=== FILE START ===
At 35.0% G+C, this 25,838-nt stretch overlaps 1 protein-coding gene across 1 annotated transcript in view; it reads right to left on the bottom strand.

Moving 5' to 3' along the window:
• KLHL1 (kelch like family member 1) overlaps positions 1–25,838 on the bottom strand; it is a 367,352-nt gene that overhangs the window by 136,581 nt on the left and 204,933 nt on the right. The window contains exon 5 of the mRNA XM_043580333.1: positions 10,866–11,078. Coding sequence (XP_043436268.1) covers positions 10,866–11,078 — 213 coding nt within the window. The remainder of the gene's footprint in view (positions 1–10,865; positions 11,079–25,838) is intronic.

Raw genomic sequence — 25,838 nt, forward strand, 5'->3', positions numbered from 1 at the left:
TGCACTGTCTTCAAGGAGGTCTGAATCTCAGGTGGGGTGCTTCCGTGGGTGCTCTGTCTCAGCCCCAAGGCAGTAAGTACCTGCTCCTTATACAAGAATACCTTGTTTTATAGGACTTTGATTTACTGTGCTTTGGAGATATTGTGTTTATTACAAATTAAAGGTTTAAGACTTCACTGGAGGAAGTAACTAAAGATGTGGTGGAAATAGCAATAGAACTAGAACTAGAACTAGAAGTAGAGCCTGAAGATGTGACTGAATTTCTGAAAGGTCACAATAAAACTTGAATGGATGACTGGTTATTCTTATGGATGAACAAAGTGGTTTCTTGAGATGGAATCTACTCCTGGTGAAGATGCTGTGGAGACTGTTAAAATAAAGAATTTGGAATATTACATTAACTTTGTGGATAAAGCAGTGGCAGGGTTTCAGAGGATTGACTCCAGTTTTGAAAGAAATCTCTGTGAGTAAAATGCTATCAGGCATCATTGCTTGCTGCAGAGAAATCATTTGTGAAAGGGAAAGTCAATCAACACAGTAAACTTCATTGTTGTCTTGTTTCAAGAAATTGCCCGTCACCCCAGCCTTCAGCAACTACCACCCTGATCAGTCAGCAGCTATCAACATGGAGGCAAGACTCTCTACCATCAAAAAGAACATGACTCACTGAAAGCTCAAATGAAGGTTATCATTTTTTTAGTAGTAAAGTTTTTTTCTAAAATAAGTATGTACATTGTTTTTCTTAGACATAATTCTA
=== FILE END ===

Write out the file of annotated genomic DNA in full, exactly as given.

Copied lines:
At 35.0% G+C, this 25,838-nt stretch overlaps 1 protein-coding gene across 1 annotated transcript in view; it reads right to left on the bottom strand.

Moving 5' to 3' along the window:
• KLHL1 (kelch like family member 1) overlaps positions 1–25,838 on the bottom strand; it is a 367,352-nt gene that overhangs the window by 136,581 nt on the left and 204,933 nt on the right. The window contains exon 5 of the mRNA XM_043580333.1: positions 10,866–11,078. Coding sequence (XP_043436268.1) covers positions 10,866–11,078 — 213 coding nt within the window. The remainder of the gene's footprint in view (positions 1–10,865; positions 11,079–25,838) is intronic.

Raw genomic sequence — 25,838 nt, forward strand, 5'->3', positions numbered from 1 at the left:
TGCACTGTCTTCAAGGAGGTCTGAATCTCAGGTGGGGTGCTTCCGTGGGTGCTCTGTCTCAGCCCCAAGGCAGTAAGTACCTGCTCCTTATACAAGAATACCTTGTTTTATAGGACTTTGATTTACTGTGCTTTGGAGATATTGTGTTTATTACAAATTAAAGGTTTAAGACTTCACTGGAGGAAGTAACTAAAGATGTGGTGGAAATAGCAATAGAACTAGAACTAGAACTAGAAGTAGAGCCTGAAGATGTGACTGAATTTCTGAAAGGTCACAATAAAACTTGAATGGATGACTGGTTATTCTTATGGATGAACAAAGTGGTTTCTTGAGATGGAATCTACTCCTGGTGAAGATGCTGTGGAGACTGTTAAAATAAAGAATTTGGAATATTACATTAACTTTGTGGATAAAGCAGTGGCAGGGTTTCAGAGGATTGACTCCAGTTTTGAAAGAAATCTCTGTGAGTAAAATGCTATCAGGCATCATTGCTTGCTGCAGAGAAATCATTTGTGAAAGGGAAAGTCAATCAACACAGTAAACTTCATTGTTGTCTTGTTTCAAGAAATTGCCCGTCACCCCAGCCTTCAGCAACTACCACCCTGATCAGTCAGCAGCTATCAACATGGAGGCAAGACTCTCTACCATCAAAAAGAACATGACTCACTGAAAGCTCAAATGAAGGTTATCATTTTTTTAGTAGTAAAGTTTTTTTCTAAAATAAGTATGTACATTGTTTTTCTTAGACATAATTCTA